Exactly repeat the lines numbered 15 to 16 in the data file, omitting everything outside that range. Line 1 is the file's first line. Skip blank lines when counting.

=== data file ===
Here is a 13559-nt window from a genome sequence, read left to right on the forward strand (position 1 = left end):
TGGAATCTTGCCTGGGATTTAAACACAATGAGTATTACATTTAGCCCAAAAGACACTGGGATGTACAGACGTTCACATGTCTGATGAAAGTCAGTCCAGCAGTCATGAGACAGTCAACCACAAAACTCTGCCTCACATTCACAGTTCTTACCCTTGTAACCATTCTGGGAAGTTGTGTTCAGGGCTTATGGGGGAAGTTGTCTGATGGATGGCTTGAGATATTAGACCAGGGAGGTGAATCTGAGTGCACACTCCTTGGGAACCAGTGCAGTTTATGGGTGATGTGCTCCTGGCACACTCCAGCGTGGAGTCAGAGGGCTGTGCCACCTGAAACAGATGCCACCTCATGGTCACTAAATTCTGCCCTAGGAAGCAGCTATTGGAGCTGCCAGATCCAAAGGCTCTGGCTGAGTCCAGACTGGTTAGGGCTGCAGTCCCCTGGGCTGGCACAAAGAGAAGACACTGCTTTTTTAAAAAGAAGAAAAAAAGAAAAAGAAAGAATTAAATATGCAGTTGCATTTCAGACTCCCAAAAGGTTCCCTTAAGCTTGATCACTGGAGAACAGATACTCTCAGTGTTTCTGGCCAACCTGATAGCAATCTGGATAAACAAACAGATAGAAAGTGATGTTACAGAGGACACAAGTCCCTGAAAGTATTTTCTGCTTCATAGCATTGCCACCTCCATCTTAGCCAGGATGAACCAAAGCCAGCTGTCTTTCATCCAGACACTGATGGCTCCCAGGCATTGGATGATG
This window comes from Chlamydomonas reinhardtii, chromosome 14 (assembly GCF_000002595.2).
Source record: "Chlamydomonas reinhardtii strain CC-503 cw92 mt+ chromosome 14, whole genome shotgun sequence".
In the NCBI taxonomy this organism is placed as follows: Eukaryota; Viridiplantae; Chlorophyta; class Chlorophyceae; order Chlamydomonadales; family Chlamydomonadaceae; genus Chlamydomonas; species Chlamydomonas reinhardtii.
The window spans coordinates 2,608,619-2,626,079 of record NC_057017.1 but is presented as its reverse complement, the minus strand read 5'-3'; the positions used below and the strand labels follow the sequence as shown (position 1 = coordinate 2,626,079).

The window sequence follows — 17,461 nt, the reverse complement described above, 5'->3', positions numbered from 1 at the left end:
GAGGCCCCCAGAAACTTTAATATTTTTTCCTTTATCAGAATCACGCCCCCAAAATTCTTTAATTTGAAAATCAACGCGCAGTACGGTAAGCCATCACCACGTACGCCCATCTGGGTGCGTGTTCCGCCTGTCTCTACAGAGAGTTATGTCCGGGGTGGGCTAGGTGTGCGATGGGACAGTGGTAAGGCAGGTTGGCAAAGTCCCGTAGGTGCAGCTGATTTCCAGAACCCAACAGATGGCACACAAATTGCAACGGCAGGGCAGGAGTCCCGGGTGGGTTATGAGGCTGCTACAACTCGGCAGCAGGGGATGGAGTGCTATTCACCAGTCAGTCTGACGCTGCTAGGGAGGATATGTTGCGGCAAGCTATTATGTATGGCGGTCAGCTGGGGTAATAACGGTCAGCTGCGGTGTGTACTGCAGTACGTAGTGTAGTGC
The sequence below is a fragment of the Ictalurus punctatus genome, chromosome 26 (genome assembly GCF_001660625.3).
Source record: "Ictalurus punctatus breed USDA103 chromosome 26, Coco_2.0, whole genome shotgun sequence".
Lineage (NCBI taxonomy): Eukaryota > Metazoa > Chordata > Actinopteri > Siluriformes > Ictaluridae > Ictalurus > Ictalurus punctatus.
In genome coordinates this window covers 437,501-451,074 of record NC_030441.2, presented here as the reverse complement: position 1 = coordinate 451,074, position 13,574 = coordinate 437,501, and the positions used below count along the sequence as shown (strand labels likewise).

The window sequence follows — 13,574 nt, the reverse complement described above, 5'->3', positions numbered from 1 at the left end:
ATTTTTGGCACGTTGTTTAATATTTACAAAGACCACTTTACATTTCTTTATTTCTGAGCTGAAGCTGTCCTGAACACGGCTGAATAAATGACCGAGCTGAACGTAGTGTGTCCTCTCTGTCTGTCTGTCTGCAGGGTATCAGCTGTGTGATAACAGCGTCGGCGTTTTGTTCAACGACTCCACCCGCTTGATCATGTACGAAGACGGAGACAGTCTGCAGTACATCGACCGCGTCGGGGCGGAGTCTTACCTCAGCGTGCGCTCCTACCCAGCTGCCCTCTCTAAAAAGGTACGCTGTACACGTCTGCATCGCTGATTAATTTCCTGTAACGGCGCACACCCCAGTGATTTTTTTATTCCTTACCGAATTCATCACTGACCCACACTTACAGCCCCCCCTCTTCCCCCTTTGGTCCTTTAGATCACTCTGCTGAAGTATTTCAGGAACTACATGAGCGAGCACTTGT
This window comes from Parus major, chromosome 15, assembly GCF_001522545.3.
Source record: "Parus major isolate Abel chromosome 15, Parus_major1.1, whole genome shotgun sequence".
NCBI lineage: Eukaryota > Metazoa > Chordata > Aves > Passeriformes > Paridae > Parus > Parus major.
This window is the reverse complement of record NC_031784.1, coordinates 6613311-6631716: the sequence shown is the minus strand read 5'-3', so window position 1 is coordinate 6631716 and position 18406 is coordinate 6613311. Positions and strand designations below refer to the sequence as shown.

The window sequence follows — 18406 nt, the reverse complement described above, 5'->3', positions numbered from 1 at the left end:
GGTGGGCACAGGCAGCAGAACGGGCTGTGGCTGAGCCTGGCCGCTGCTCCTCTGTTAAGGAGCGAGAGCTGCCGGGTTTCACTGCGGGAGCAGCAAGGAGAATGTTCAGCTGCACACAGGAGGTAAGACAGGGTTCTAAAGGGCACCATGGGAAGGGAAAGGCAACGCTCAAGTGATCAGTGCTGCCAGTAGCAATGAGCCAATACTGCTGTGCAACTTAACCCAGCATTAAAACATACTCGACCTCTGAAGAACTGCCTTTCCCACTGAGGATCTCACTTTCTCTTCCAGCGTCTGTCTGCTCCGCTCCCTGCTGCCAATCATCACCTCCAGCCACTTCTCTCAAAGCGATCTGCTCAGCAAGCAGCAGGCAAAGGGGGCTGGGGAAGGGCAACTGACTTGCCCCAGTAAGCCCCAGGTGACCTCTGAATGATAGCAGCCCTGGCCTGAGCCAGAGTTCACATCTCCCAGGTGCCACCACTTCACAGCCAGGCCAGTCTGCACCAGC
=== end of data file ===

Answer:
This window comes from Parus major, chromosome 15, assembly GCF_001522545.3.
Source record: "Parus major isolate Abel chromosome 15, Parus_major1.1, whole genome shotgun sequence".